I found The Fell an intriguing read, partly because I’ve not seen many fictional representations of daily life in the pandemic yet so it felt fairly fresh, or at least rehashing things I remembered. The simmering tension and writing style were similar to Moss’ other novels, so fans of her work will probably like this one, though it’s worth going into it expecting it to be about lockdown and COVID so you don’t go into it expecting escapism from the present.

Seesaw by Timothy Ogene

Seesaw is a novel about a Nigerian writer whose failing novel is discovered by a white American woman who suggests he apply to the William Blake Program for Emerging Writers in Boston. Frank leaves Port Jumbo for America, where it becomes apparent he is expected to be an ‘African’ writer and talk about post-colonialism, and Frank doesn’t want to be the stereotype, but being expelled turns out to be quite helpful for a writing career.

The book is both a satire of literary culture and what is expected of authors, and the story of a somewhat lost man finding direction. It is told with hindsight, and the pacing wasn’t quite what I expected, but I liked the parts that paralleled Frank’s experiences with what he later uses in his reinvigorated career commenting on America. There was also some good light-hearted mockery of academic and literary language and how it can both mean nothing and specific things. Because Frank was the narrator, a lot of the book was more focused on what he did and saw than these elements, and for me I would’ve preferred more of them.

A comic novel about a writer going in a strange journey to and around America, Seesaw is a light read that still delves into cultural difference and what diversity in literature really means, albeit in a satirical way.

Blue Skinned Gods by SJ Sindu

Blue-Skinned Gods is a novel about belief and growing up, as a boy treated as a god looks to the reality of the world. Living in an ashram in India, Kalki was born blue, and his father controls his life, leading towards the trials that will prove him an avatar of Vishnu. However, as he grows up, Kalki begins to realise that his father is keeping secrets from him, and when he finally discovers the truth about his life, it is time to discover who he really is.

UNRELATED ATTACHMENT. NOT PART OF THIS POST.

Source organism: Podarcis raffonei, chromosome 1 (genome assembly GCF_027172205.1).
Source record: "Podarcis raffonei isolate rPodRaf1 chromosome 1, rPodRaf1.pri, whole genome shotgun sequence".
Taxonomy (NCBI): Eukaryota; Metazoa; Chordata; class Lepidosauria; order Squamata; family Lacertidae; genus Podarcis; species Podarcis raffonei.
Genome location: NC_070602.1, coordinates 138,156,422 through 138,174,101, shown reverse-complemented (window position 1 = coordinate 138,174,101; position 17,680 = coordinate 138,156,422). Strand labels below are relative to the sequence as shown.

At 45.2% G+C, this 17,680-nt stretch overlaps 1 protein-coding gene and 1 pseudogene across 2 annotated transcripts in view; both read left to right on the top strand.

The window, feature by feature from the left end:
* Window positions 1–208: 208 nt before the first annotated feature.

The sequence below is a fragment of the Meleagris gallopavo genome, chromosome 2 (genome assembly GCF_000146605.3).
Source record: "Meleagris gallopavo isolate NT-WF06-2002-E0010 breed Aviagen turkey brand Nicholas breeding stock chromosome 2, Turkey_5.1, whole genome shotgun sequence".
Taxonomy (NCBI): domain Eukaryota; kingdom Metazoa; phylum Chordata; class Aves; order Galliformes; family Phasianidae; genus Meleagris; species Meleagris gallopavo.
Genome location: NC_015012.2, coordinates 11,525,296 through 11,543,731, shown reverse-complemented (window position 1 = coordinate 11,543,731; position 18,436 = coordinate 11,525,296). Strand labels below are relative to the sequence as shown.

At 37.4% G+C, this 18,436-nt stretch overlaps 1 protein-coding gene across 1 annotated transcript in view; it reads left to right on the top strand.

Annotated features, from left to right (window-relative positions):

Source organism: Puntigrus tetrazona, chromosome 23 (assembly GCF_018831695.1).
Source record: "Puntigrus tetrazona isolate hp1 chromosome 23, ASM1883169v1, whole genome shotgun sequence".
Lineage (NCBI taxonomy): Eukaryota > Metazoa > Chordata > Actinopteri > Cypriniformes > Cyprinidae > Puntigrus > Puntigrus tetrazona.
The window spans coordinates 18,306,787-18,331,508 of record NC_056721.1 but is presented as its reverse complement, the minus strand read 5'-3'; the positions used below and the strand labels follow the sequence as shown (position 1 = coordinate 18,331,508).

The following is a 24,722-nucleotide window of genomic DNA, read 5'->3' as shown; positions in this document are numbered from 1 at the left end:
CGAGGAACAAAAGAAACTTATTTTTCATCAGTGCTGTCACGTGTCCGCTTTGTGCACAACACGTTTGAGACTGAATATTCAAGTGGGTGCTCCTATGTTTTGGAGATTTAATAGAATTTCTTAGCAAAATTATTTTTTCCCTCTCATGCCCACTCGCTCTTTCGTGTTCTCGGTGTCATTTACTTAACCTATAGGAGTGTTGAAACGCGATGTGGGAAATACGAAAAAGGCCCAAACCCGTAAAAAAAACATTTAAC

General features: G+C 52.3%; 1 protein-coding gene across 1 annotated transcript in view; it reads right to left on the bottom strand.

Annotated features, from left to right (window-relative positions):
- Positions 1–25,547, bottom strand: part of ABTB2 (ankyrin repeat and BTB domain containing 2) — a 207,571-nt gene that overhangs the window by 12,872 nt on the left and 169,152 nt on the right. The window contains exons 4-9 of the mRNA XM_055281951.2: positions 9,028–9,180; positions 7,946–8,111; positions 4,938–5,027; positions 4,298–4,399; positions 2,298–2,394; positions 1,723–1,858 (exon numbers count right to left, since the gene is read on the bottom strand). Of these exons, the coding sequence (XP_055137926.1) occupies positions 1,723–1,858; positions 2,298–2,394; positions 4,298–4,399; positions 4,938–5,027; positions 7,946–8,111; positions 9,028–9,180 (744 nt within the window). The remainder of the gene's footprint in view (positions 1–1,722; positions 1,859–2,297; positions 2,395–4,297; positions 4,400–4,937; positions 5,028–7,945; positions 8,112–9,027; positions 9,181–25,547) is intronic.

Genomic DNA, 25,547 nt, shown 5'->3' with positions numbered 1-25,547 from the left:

The narrative is told through Kalki looking back, with most of the story focused on him growing up, and it gives a very vivid picture of someone treated as a childgod and having to deal with the fact that might all be a lie. The later part of the book, set in America, has a faster pace, with the ending more of a fresh start than an ending, and Kalki as the narrator does give some earlier hints about what he does later on. In this way, it is very much a coming of age type story, though quite different to many of them because it is focused around ideas of belief as well as self, and how to handle realising you cannot actually heal people despite being told you can.

There’s a lot about sexuality and gender woven into the story, mostly as subplots and explorations of fluidity and self, and it’s especially interesting to see how Kalki relates gender and sexuality to Hindu stories, using stories as a source of acceptance both of himself and others. In general, the depiction of someone’s beliefs being challenged in various ways, and how people adapt to that, is a key part of the book, especially relating it to storytelling. Whether it’s the lies used to present someone as a god or the stories we tell to make sense of things, stories and fiction run throughout the narrative.

I found this an engrossing book that perhaps could’ve gone on a little longer so the later part didn’t feel to get a lot less time than the earlier part, though the whirlwind sense of the ending does fit with Kalki’s experiences. 

The End: Surviving the World Through Imagined Disasters by Katie Goh

Part of 404 Ink’s Inklings series, The End is a look at disasters in fiction, how they work, and why we return to them, whether in times of crisis or not. Katie Goh starts with her own fears of apocalypse in the introduction and then explores four kinds of disasters in fiction—pandemic, climate, extraterrestrial, and social—to see what these stories say about us and consider why they work (or don’t work, in some cases).

This book is a fascinating chance to think about why ‘the end of the world’ is such a feature in fiction and why it matters what kinds of things the story is saying about the apocalypse. Though it’s about disaster fiction, especially films and books, The End also feels like it is sharing tools for critiquing disaster fiction and what we get from it, and thinking about using these stories as ways of presenting brighter futures rather than falling back on the same old narratives. I particularly enjoyed the part that questions superhero films and where they can go when the stakes are always to save the world/universe/etc, in contrast to films that use these kinds of stakes and disasters to tell more interesting stories.